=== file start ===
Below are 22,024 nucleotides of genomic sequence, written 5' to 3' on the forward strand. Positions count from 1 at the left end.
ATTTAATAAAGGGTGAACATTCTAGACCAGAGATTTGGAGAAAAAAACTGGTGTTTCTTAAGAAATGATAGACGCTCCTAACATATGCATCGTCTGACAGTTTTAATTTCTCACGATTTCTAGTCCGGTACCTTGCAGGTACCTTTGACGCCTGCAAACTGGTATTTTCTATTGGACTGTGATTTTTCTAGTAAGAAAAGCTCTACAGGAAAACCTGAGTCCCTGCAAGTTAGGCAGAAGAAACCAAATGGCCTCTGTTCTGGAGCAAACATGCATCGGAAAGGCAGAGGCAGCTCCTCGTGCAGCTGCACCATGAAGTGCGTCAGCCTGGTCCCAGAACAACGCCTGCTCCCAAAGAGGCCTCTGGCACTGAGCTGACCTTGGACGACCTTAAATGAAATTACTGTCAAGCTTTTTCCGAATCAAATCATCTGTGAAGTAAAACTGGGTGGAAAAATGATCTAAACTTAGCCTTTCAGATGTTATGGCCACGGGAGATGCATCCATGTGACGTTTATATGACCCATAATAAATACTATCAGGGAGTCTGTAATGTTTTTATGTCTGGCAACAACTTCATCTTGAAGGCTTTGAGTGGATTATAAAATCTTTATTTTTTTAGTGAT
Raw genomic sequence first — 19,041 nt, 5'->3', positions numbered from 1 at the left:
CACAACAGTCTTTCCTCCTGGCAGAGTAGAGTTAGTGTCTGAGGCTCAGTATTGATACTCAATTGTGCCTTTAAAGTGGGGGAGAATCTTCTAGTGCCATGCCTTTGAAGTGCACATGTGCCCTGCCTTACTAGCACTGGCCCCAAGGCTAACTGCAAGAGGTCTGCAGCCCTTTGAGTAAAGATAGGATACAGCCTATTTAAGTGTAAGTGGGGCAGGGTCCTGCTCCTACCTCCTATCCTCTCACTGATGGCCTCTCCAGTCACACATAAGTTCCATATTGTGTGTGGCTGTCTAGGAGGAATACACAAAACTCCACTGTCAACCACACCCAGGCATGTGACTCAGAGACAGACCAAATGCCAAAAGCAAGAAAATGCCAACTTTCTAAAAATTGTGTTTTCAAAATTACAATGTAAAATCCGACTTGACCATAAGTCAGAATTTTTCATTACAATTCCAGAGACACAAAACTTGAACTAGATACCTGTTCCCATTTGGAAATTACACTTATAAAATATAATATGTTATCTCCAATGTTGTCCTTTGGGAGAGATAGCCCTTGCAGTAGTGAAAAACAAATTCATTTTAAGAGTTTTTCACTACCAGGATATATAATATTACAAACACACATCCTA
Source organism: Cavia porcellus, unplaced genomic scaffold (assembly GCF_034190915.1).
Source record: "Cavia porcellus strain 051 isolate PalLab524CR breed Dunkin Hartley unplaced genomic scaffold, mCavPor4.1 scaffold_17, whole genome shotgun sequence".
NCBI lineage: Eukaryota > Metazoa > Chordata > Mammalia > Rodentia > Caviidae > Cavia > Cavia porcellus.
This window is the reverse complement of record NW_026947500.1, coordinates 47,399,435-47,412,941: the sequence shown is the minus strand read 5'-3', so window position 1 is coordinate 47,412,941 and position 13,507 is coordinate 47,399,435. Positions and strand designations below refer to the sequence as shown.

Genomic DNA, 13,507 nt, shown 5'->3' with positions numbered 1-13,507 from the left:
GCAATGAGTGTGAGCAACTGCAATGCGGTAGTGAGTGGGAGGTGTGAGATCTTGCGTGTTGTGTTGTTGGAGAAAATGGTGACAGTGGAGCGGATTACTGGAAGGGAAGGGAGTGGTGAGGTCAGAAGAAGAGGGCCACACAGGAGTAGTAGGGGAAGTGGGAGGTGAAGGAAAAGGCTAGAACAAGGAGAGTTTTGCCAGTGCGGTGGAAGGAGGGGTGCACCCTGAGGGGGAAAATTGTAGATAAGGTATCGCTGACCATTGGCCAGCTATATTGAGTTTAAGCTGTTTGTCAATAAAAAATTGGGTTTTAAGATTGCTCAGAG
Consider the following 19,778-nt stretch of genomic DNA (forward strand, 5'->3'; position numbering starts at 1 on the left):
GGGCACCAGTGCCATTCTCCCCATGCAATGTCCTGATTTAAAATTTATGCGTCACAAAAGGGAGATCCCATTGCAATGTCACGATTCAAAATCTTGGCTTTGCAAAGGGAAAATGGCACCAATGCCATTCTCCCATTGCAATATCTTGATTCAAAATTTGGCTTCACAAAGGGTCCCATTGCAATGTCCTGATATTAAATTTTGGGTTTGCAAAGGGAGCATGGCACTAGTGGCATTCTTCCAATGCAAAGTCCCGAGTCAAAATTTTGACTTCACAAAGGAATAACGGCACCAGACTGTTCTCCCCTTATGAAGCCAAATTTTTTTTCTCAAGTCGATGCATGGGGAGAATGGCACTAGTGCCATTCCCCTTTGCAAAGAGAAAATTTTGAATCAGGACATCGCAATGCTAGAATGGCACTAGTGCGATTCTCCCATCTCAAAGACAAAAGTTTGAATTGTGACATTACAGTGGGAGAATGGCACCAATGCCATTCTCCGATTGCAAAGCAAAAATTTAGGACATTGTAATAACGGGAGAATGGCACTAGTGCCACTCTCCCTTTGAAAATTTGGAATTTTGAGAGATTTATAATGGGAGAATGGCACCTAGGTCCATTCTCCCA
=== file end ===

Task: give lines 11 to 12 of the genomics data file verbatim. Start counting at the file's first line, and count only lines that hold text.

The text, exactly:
Consider the following 19,778-nt stretch of genomic DNA (forward strand, 5'->3'; position numbering starts at 1 on the left):
GGGCACCAGTGCCATTCTCCCCATGCAATGTCCTGATTTAAAATTTATGCGTCACAAAAGGGAGATCCCATTGCAATGTCACGATTCAAAATCTTGGCTTTGCAAAGGGAAAATGGCACCAATGCCATTCTCCCATTGCAATATCTTGATTCAAAATTTGGCTTCACAAAGGGTCCCATTGCAATGTCCTGATATTAAATTTTGGGTTTGCAAAGGGAGCATGGCACTAGTGGCATTCTTCCAATGCAAAGTCCCGAGTCAAAATTTTGACTTCACAAAGGAATAACGGCACCAGACTGTTCTCCCCTTATGAAGCCAAATTTTTTTTCTCAAGTCGATGCATGGGGAGAATGGCACTAGTGCCATTCCCCTTTGCAAAGAGAAAATTTTGAATCAGGACATCGCAATGCTAGAATGGCACTAGTGCGATTCTCCCATCTCAAAGACAAAAGTTTGAATTGTGACATTACAGTGGGAGAATGGCACCAATGCCATTCTCCGATTGCAAAGCAAAAATTTAGGACATTGTAATAACGGGAGAATGGCACTAGTGCCACTCTCCCTTTGAAAATTTGGAATTTTGAGAGATTTATAATGGGAGAATGGCACCTAGGTCCATTCTCCCA